Thursday, November 28, 2013

Take A Walk By The Seashore

You can always take a walk by the seashore if you're running out of ideas for creating stained glass suncatchers.

Sound stupid?  Not at all.

If you live close to the ocean like I do and walk the beaches, you can often find a plethora of shells and rocks washed up during the high tides.

The ocean is a giant natural rock tumbler and whatever is washed ashore during the high tide is usually found in a somewhat polished condition.

An ordinary oyster shell or a broken piece from a larger shell is often unrecognizable as a shell.  Instead it takes on the aura of a piece of art that can be incorporated into your stained glass suncatchers.

An hour walk by the seashore can load you up with enough treasure to keep your mind occupied with new creations for some time.

Shells for use in stained glass suncatchers, wind chimes or in mobiles are prepared in the same manner as your stained glass.

You may need to grind the edges of shells thinner to accommodate foiling but you foil the shell the same as your glass.

Once foiled and burnished, you can tack the pieces to the glass pattern and solder as you normally would.

Ocean "tumbled" oyster shells make a beautiful unique addition to any stained glass suncatcher, wall hanging, wind chime or mobile pattern and they don't cost you a thing!

Next time you have the opportunity to take a walk by the seashore, be sure to bring along a couple of gallon size freezer bags to put your shells into.

Arts & Craft Books

Saturday, November 9, 2013

Fun With Bottles

If you're into stained glass, you can have fun with bottles and recycle them by incorporating them into your stained glass projects.

How to make them part of your stained glass project is entirely up to your fertile imagination however, here are a couple of ideas you may want to consider.

Cut off wine bottle bottoms to create unusual stained glass windows or wall hangings.

Use your grinder to reduce the edge thickness of the bottle bottoms to match the stained glass you are using, foil and then solder together as you would any other stained glass project.

Cut the bottoms off various sizes of different colored bottles to create unique wind chimes.

   Once the bottoms have been cut off, grind the edges even, drill holes in them about 1/4" in from the edge and tie them together using monofilament or PowerPro Braided Spectra Fiber Micro Filament Line - 100-150 Yards.

Wall hangings and panels are a great way to use the bottoms of colored bottles or a bottle cut in half lengthwise.

The video below shows how to cut a bottle in half lengthwise using a band saw.  The trick is to go slowly and let the blade do the work.

The idea of cutting the tops of bottles to make a set of drinking glasses has been around for years.

Once you cut the bottles tops off (using the method of your choice) you need to smooth the edges so they are suitable for drinking.

The best and easiest way to achieve a "factory" edge on your newly created drinking glass is to use a propane or Mapp Gas plumbers torch.

Mapp gas burns hotter than ordinary propane so pay attention when heating up the glass.

Once you adjust the torch to get a blue flame, heat the entire glass evenly and gradually concentrate on keeping the flame on the rough edges around the rim.  The sharp edges will eventually melt into a bead.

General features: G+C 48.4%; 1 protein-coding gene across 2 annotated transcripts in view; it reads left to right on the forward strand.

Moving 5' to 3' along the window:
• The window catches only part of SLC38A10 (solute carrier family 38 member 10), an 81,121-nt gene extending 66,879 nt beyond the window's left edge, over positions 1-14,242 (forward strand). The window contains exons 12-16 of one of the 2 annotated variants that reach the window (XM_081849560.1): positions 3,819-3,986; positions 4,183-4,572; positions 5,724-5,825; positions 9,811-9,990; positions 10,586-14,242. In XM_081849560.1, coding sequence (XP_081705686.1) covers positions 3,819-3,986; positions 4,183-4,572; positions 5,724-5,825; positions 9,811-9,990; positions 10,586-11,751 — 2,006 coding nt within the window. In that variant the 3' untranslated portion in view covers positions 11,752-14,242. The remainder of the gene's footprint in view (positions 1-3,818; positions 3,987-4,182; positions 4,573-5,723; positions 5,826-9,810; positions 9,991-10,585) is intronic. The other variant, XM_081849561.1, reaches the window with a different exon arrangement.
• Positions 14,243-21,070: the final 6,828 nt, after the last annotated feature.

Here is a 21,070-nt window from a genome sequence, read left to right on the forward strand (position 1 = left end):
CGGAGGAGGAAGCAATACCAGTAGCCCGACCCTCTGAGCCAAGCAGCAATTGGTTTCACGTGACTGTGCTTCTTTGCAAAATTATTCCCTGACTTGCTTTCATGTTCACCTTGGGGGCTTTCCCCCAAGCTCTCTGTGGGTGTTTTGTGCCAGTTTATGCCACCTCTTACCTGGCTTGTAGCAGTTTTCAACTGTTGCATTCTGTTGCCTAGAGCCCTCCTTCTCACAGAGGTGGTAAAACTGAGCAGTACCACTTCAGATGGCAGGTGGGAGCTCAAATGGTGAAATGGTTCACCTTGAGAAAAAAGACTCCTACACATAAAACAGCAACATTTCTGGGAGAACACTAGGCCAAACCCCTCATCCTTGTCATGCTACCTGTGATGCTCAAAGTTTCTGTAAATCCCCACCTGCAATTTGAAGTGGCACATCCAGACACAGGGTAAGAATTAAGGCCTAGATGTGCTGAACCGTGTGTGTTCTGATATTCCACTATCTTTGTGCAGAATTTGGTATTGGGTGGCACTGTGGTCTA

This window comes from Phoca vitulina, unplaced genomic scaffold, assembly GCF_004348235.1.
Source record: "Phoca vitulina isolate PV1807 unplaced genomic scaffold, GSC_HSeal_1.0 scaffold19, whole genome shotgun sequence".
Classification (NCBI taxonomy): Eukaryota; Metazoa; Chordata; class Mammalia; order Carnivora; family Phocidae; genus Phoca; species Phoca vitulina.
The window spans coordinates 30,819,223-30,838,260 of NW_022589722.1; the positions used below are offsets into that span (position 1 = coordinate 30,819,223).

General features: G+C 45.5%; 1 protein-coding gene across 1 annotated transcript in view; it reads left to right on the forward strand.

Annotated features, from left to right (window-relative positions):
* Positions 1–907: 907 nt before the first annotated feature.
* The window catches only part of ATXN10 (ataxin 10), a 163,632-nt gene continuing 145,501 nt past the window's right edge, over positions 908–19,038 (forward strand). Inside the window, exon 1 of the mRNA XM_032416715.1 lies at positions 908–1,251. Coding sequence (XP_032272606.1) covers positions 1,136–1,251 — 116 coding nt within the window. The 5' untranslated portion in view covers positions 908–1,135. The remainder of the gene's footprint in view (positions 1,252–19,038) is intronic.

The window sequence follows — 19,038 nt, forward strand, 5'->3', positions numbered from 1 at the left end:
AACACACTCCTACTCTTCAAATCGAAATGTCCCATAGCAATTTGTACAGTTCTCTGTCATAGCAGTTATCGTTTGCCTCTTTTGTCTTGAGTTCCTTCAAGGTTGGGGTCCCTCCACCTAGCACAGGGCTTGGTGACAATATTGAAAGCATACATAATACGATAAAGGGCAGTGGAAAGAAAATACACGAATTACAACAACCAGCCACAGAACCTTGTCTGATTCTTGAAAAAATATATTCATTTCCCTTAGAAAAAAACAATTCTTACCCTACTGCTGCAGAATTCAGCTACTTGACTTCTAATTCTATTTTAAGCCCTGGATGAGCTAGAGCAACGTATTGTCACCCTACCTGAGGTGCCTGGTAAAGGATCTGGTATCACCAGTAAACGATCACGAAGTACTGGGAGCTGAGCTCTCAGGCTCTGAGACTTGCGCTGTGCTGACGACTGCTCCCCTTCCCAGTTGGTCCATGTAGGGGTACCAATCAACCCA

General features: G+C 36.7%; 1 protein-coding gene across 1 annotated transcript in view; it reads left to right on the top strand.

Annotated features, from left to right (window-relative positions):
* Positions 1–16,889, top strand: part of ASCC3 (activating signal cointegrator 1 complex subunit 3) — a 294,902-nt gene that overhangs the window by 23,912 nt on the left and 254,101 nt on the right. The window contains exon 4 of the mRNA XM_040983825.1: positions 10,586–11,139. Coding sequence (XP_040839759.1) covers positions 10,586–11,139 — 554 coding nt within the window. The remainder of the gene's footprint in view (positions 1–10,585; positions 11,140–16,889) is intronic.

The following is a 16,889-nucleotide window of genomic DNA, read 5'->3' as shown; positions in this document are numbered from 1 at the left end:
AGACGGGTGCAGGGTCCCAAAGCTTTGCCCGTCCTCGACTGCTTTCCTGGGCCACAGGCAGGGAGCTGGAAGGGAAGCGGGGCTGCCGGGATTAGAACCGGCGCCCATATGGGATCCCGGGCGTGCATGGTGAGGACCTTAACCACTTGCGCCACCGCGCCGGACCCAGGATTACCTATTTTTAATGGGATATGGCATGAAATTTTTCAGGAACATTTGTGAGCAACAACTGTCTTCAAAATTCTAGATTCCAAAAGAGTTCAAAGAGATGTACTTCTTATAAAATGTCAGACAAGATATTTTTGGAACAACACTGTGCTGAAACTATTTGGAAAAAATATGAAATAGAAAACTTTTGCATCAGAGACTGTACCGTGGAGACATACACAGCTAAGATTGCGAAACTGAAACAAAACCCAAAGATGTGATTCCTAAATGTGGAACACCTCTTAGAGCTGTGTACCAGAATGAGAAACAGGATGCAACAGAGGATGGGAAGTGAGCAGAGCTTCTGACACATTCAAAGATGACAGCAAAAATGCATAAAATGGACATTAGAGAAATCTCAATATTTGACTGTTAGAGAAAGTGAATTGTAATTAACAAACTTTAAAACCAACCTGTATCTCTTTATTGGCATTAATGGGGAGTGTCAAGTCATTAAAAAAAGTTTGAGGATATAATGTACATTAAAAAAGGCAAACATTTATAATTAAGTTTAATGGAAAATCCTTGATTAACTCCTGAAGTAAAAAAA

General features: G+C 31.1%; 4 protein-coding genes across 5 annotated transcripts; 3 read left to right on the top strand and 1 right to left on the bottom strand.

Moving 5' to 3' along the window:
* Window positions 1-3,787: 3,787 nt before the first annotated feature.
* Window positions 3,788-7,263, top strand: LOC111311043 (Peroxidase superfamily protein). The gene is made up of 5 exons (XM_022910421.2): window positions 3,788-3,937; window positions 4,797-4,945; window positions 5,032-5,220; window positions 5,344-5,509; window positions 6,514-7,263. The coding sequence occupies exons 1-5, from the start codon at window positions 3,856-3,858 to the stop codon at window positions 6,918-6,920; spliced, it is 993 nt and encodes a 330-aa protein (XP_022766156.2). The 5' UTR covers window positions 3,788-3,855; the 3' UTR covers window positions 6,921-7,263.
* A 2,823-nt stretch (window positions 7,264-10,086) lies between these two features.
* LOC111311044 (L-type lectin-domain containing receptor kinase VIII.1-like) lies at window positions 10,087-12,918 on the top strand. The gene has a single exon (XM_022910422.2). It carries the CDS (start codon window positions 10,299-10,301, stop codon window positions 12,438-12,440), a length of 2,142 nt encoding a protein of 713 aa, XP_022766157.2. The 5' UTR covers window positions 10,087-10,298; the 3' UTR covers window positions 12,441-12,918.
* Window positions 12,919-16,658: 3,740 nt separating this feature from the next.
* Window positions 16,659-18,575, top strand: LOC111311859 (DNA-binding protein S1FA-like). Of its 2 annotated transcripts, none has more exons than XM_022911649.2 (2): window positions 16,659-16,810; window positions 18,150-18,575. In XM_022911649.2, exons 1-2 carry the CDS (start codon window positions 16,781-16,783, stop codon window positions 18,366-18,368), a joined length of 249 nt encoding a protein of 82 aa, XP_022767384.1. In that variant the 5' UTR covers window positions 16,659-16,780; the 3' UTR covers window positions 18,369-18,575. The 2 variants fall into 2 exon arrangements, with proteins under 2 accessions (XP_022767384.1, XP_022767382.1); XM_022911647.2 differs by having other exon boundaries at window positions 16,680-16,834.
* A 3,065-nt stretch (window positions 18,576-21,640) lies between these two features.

Heating the glass EVENLY is important to keep the glass from shattering.

Personally, I don't like drinking from "bottle" glasses because of their rim thickness.  I prefer using the cut bottles for indoor planters or making wind candles.

Some stained glass artisans have fun with bottles by breaking or cutting different colored bottles into manageable pieces and using them in suncatchers or wall hanging projects.

(This requires a kiln to slump or flatten out the pieces.)

The video below shows one method of cutting the tops off of bottles using the Gryphon C40 glass cutting band saw.

Another method I use on a regular basis that works just as well requires a jig and is less costly, but takes longer.

First you need to make a simple jig using 3/4" (1x4) pine boards and a few sheet rock screws or glue to hold the bottle secure when scoring.
  • Cut two pieces of the 1x4 about 16" to 18" long and screw or glue them into a "V" shape.  
  • Next make the bottle stop by screwing or gluing a 7" or 8" piece of 1x4 to one end of the vee.  The bottom of the stop needs to be flush with the bottom of the vee.
  • You can add a hand rest if you like by screwing another piece of 1 x 4 to the shorter side of the vee and to the back of the bottle stop.
That's all you need to hold most bottles secure enough to make an even cut around the circumference of the bottle.

Place the bottle in the jig with the bottom flush against the stop and cut around the circumference with your glass cutting tool by rotating the bottle slowly and keep the cutting wheel on the glass until it meets on the other side.

As soon as the bottle is scored, you need to tap the score from the inside with a "tapping" tool to break off the top of the bottle.

You can either purchase a tapping tool or make one from a length of brass rod bent at the end with a nut or some other weight soldered up from the bend to add weight.

The list for having fun with bottles is endless, but the main trick is learning how to cut the bottles easily without hurting yourself in the process.

Arts & Craft Books